IMO, the main advantage of having a native English speaker as a teacher is the possibility of substantially improving students' listening and speaking skills - let the Thai teachers focus on grammar. This aspect (L & S) is almost entirely wasted due to their total inability to construct and speak a sentence in correct English.
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Re: Thais rank low again at English

Post by Spitfire » Sun Jan 21, 2018 2:33 pm

Yes Buksida, but the kids like yours will end up doing better when they get to the real world as English skills are so lacking in the general population that the ones that can speak/write etc. will just get snatched up by big companies and breeze it earning good salaries. I often tell the smarter students, that want to get along, that what will save you and push your career along faster and to greater heights is your English ability, not just your ability in chosen subject. And it starts whilst they are still at school, these kids are popular as they can help the other kids with stuff from computing stuff/games to homework to even just understanding what the teacher says or wants....often see this.

Yes, the education system here is insular looking, as you say, and they don't appear to want to grasp the nettle to fix it as there may be too many hard truths for them to stomach. However, kids like yours that can make the grade have a great future to look forward to. As for the rest, it's will be another generation before things meaningfully change as the people in charge of the MoE are dinosaurs, have to wait till they all go away.
Last edited by Spitfire on Sun Jan 21, 2018 2:44 pm, edited 1 time in total.
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Re: Thais rank low again at English

Post by Spitfire » Sun Jan 21, 2018 2:43 pm

dtaai-maai wrote:
Sun Jan 21, 2018 2:25 pm
Yep, good post. Nothing there to disagree with. The main problem with teaching at university level (which is where I think most of the current and ex-teachers on the forum work(ed)) is that instead of teaching the more advanced levels you'd normally expect, you're going over stuff that should have been instilled in them when they were at Matthayom (secondary) level, and in a surprising number of cases at Prathom (primary) level.

IMO, the main advantage of having a native English speaker as a teacher is the possibility of substantially improving students' listening and speaking skills - let the Thai teachers focus on grammar. This aspect (L & S) is almost entirely wasted due to their total inability to construct and speak a sentence in correct English.
Yes, absolutely, you are quite right about many foreign teachers at university are going over stuff that they should have learned long ago. You are basically in the trenches teaching on the frontline as the Thai PhDs don't want to do it. I sometimes find it disheartening that I must go over the present perfect (Have you ever...with a class of 60 20 year-olds. When I did my CELTA they always said as little grammar as possible please and you'd hear the instructors saying about too much grammar in the student teachers' lesson plans...haha

Also correct about the main benefit they get is simply being exposed to and dealing with a native speaker/foreigner so they have communication experience with one for a few years, and if they have experience of different foreign teachers as opposed to just one, so much the better. Anything abstract is brain strain on them.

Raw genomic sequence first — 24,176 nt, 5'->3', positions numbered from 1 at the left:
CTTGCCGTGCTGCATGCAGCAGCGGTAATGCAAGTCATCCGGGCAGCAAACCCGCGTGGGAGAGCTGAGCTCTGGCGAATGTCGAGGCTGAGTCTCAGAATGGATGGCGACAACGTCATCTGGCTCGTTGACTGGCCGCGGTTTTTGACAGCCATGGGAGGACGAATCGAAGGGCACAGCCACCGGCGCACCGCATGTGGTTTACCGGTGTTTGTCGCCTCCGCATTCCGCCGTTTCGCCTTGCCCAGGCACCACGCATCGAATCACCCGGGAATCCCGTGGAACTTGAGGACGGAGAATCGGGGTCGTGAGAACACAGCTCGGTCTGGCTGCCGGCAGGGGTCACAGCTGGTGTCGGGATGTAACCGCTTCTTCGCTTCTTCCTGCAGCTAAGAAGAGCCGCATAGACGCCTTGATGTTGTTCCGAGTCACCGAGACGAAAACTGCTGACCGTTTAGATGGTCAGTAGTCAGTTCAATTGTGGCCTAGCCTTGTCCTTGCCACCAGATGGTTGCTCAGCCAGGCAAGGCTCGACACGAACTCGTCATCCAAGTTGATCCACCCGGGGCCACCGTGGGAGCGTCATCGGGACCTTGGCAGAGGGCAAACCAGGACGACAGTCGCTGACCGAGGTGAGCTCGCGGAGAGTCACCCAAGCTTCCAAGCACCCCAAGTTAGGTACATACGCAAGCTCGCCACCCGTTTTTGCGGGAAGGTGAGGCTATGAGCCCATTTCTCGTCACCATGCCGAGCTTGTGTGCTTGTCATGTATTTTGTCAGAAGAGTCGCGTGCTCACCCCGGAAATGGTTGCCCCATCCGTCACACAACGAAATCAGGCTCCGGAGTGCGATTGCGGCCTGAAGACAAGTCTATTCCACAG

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Re: Thais rank low again at English

Post by oakdale160 » Sun Jan 21, 2018 3:40 pm

A young woman in the company where I worked had spent several years in the US when a child. She spoke perfect American accented English when alone with English speakers. When Thais were present she spoke with a Thai accent and made frequent mistakes. Being fluent in English would make her unpopular.

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Re: Thais rank low again at English

Post by HHTel » Sun Jan 21, 2018 4:52 pm

When my daughter was at Salesian, we had many laughs at homework which was set. In many cases the homework set was just plain wrong. One complaint that comes to mind from her teacher was that she was spelling her name (Victoria) wrong. The teacher was using some transliteration from Thai and came to 'Vikthoria' as the correct spelling. After having a laugh about having marks docked, I sent a copy of her birth certificate to school. Did the teacher apologise and admit her mistake? Hell no but she did agree to allow my daughter to spell it both ways. Saving face??

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Re: Thais rank low again at English

Post by Spitfire » Sun Jan 21, 2018 5:44 pm

HHTel wrote:
Sun Jan 21, 2018 4:52 pm
Did the teacher apologise and admit her mistake? Hell no but she did agree to allow my daughter to spell it both ways. Saving face??
That's the problem, these kids are mentored by the incompetent in high school and by people that know very little when it comes such a thing as an international language or the future in general. As for saving face....I'm not even going to get started on that one, haha.
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Re: Thais rank low again at English

Post by MDMK » Sun Jan 21, 2018 7:04 pm

buksida wrote:
Sun Jan 21, 2018 2:03 pm
My eldest is fluent in both languages, so much so that he can embarrass his English teacher (which isnt good i know). Because the system is so backwards here and they're graded mostly on grammar, he does not come top in the class. That accolade usually goes to a Thai girl who has learned the grammar by rote but cant speak a word of the language.
my god. that he doesn't finish top of the class. absolutely horrific that he gets beaten by someone who can't speak a word of english but parrot-learned the grammar rules that most of us native english speakers have no idea of or use for . I might (we all might) overuse words like shocked, but in this instance I am genuinely shocked.

Very informative thread this, I am enjoying it.